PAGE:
Centuries ago, the "hole in the ocean" was the folklore of grizzled old sea dogs. Today, oceanographers know that the catastrophic phenomena -- which they call "freak" or "rogue" waves -- do indeed exist, and they even have a good idea of what causes the towering waves. While always unexpected, freak waves tend to occur more often in particular areas, such as off the eastern coast of South Africa (where the Waratah disappeared and the Oceanos sunk, as described in the SAVAGE SEAS episode "Killer Waves"), in the Gulf of Alaska, and off the Florida coast. That has given oceanographers vital clues about their origin.
The prevailing theory holds that freak waves can result when strong, high storm waves slam headlong into a powerful current traveling in the opposite direction. The interaction can push together the storm swells, so that their frequencies superimpose, creating one tremendously powerful wave that can reach a height of 100 feet or more. (The "hole in the ocean" describes the deep trough that precedes this steep crest of water.)
Off the coast of South Africa, north-tracking storm waves generated off of Antarctica (particularly when a low-pressure system is settled over the area) slam into the Agulhas current, which sweeps southward down the coast. The rogue waves that are generated severely damage two to three tankers every year. Off Florida, freak waves are born from the interaction of the northeast-flowing Florida current and North Atlantic storm waves butting up against the current.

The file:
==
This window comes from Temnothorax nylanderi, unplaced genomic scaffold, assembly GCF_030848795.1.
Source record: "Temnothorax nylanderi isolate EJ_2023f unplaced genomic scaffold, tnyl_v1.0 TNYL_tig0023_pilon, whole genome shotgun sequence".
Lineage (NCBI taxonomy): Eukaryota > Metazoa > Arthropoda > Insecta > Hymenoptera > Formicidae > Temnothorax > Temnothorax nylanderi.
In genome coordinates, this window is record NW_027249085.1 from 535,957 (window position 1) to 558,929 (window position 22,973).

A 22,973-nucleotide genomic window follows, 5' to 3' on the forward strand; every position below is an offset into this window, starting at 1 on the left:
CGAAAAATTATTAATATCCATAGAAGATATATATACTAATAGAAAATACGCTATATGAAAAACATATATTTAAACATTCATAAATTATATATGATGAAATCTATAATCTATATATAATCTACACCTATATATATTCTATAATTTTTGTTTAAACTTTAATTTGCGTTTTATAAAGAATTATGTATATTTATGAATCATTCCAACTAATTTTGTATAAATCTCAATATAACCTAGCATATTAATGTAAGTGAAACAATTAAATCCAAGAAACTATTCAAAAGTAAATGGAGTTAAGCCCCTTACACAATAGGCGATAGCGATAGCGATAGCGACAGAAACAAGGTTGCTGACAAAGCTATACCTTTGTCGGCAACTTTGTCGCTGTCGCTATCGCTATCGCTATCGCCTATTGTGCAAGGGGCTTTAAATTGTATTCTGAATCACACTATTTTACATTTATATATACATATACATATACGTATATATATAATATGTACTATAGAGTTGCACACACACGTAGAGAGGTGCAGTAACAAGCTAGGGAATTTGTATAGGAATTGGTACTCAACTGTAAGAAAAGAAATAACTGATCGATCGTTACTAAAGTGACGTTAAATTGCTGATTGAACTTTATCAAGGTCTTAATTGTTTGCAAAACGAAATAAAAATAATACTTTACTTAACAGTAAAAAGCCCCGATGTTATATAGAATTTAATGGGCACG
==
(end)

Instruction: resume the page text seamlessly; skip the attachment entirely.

To reduce the damage caused by rogue waves, oceanographers are trying to develop techniques to predict when and where they'll strike. Scientists at the University of Miami, for example, are using radar images snapped by NASA satellites to chart the formation and location of the deadly waves. Radar measures how light is scattered off the ocean surface, and can produce a picture detailing the height, length, and direction of travel of ocean surface waves -- including the occasional freak wave. The researchers hope eventually to be able to transmit that information in real time to cruise and cargo ships, steering them clear of danger.